Tesla has been known to have disputes with other companies from time to time, though this behavior isn’t unprecedented when you understand all that they have to protect.
According to Yahoo Finance, Tesla is currently in an open dispute with Chinese e-commerce company Pinduoduo. The dispute was caused by a promotion Pinduoduo ran, in which the company offered five subsidized Tesla Model 3s to customers if 10,000 people signed up for its July sweepstakes.
However, when news of the winners first broke, Tesla refused to deliver the cars, in spite of the fact that they would have received full price.
"Pinduoduo said in a statement sent to the Global Times on Friday that it has confirmed that the consumer signed a subscription agreement with Tesla for the vehicle, and the consumer intends to use it for his/her own use and does not wish to resell it. "
— JC Oviedo (@JCOviedo6) August 14, 2020
Although Tesla and Pinduoduo did, in fact, sign a contract, the contract stated that the cars were for “consumer-use only,” and that the cars were not eligible for resale – this is apparently the clause in question, as Tesla seems to consider this an inappropriate use of their cars. Most who have speculated as to the reason for the dispute have offered the explanation that Tesla wants complete control over the delivery process to its customers, and that it did not have that option with the way Pinduoduo ran this promotion.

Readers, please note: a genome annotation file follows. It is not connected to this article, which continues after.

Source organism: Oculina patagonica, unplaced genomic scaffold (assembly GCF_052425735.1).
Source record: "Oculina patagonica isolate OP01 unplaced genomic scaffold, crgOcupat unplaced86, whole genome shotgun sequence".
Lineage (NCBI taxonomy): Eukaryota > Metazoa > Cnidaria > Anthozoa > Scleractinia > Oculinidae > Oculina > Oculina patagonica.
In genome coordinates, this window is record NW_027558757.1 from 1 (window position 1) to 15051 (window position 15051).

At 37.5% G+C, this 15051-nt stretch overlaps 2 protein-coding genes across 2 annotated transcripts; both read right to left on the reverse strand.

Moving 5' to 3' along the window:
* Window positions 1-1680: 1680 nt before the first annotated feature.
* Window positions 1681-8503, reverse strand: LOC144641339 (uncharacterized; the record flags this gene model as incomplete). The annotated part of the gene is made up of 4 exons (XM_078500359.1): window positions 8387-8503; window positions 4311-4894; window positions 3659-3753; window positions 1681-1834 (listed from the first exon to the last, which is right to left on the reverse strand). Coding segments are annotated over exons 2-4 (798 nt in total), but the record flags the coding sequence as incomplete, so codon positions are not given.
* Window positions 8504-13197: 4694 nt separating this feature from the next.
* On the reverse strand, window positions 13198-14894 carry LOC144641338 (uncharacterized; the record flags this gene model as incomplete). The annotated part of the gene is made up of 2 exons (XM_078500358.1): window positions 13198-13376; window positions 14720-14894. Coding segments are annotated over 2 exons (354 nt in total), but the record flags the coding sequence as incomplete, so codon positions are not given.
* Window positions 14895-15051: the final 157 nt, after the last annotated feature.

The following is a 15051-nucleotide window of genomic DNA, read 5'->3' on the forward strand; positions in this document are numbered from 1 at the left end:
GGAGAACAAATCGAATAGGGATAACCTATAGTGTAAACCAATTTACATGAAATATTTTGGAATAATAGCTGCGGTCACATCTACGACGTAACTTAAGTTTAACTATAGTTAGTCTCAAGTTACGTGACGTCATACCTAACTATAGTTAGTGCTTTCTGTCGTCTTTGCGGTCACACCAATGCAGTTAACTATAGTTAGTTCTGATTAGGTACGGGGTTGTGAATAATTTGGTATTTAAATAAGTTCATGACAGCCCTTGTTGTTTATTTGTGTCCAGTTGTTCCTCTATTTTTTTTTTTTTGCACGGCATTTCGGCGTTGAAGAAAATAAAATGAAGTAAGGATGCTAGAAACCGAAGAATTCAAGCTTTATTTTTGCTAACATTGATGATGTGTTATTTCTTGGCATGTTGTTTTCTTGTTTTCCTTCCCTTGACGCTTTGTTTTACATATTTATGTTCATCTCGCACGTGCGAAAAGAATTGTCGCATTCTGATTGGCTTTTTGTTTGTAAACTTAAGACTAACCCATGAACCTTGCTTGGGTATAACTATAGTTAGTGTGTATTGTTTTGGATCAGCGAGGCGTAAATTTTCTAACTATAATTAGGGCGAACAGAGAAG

After one winner threatened to sue Tesla, the Model 3 was delivered Tuesday, though other winners have yet to receive their earned vehicles.
While the dispute is a little confusing in nature and it’s hard to isolate why Tesla would oppose a promotion such as this, the company also just reached its all-time high in the stock market, and their success shows no signs of stopping.
Contributing Writer at TeslaNorth.com from California’s southeast Bay Area. Covers electric vehicles, space exploration, and all things tech. Loves a good cup of coffee, live music and puppies. Buying a Tesla? Click here to get 1,000 free Supercharging miles.